The smile wavered and then left his face when he paused and turned, saw how far he had come in such a short time. So this was alone. The sea no longer seemed the passive thing of the previous evening, each wave was the lifting of a mighty slab of water, reaching out towards him only to hesitate and then withdraw. Next time, were the words whispered by the gentle waves. Next time. The gulls still hung in the air, the latest group to rise and wait for him to pass. They didn't care, all they wanted was their bit of beach, they just wanted Trevor to go, to move on.

He looked back at the small cluster of whitewashed buildings that were all he could see of the town. He fought the urge to return — he had never known anything like this, it was a foreign country, an alien planet.

For once in his life, Trevor took a firm grip on himself. This was not it, this was not alone. He couldn't come so far and not reach the end, fail to sever that last visual link with the rest of humanity. When he could no longer see the town, he would finally know in his heart that he had tasted freedom, tasted aloneness. He turned and forced himself to resume his walk. Gulls settled behind him on the beach, others rose before him. He grinned when he saw two black and white birds with long orange beaks fly low across the sea, piping in alarm at his approach. "On," he muttered. "I must keep on."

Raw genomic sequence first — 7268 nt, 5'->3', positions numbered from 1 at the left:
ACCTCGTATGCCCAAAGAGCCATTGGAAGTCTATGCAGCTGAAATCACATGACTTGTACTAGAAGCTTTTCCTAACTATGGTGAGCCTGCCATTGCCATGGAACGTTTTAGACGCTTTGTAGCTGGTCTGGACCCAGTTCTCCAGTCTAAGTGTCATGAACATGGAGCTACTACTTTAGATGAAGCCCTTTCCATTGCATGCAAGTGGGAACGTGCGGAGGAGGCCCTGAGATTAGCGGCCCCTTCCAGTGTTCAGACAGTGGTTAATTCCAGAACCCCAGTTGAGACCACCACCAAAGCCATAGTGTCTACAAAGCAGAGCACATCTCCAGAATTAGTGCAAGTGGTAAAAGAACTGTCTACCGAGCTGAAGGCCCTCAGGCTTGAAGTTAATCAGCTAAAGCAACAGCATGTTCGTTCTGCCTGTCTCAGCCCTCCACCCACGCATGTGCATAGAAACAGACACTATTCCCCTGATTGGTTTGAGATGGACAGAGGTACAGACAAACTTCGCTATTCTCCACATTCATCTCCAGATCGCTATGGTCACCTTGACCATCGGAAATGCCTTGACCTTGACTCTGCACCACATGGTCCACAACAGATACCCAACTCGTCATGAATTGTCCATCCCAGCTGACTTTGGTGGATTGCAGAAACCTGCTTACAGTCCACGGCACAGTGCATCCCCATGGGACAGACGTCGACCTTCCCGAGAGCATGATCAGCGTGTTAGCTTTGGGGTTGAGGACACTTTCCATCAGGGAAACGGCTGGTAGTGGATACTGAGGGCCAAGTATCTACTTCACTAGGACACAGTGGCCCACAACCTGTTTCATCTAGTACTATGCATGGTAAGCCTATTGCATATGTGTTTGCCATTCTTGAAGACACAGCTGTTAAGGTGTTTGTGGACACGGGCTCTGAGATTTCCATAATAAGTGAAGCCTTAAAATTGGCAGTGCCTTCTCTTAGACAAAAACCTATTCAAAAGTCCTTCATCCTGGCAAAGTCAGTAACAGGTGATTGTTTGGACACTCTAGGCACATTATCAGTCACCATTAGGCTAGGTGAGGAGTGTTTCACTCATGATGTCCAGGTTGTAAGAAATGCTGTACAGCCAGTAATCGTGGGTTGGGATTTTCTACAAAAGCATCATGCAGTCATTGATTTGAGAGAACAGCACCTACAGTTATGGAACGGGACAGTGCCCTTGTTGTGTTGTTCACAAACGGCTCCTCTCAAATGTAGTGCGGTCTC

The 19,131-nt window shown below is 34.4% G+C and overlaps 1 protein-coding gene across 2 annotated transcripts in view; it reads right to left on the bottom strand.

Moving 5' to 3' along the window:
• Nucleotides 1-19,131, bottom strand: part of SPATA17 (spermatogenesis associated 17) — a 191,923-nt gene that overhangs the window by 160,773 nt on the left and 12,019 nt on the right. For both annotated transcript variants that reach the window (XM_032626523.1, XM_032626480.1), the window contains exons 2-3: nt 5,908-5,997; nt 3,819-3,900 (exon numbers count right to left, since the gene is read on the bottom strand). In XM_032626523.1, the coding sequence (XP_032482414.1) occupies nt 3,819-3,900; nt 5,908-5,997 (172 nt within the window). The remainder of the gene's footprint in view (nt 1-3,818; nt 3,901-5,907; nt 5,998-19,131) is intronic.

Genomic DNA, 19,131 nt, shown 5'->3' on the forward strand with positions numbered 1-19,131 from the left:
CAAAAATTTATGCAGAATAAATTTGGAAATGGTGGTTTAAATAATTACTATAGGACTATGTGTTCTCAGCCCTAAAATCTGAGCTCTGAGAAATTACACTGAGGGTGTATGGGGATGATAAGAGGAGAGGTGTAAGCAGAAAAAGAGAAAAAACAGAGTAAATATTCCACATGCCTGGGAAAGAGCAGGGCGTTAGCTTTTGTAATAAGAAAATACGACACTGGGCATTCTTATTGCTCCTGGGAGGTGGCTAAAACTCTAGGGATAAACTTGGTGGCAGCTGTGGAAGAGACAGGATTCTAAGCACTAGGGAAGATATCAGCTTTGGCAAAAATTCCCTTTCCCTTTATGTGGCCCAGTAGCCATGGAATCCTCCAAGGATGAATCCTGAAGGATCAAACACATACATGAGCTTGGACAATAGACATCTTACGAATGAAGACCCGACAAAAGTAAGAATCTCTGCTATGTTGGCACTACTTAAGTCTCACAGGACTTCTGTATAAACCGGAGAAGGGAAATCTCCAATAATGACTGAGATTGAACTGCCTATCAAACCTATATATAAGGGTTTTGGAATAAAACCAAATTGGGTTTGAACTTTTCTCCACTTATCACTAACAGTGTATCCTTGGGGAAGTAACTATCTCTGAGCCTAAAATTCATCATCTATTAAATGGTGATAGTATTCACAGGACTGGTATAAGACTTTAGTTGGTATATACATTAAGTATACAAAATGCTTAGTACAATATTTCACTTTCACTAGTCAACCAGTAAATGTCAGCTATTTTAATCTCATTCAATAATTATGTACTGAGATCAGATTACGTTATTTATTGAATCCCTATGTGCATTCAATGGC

At first he thought the noise was just the waves, crunching their way up the shingle. Then he thought that maybe it was some strange echo of his own footfalls. But soon there was no mistaking the sound of approaching footsteps, lighter and faster than his own. Trevor turned and was surprised to see how close the approaching figure was. Higher up the beach, she was wearing a pale blue jogging suit, a sweat-band pinning the fine blonde hair to her head.

It was her. The woman from the station. The woman of his dreams. He almost cried out, but then he caught himself.

She must have seen the last vestiges of his gesture and she acknowledged it, smiled, gave a little half-wave. Then she gave a carefree shake of her head and continued her run, never breaking her stride, never losing her rhythm.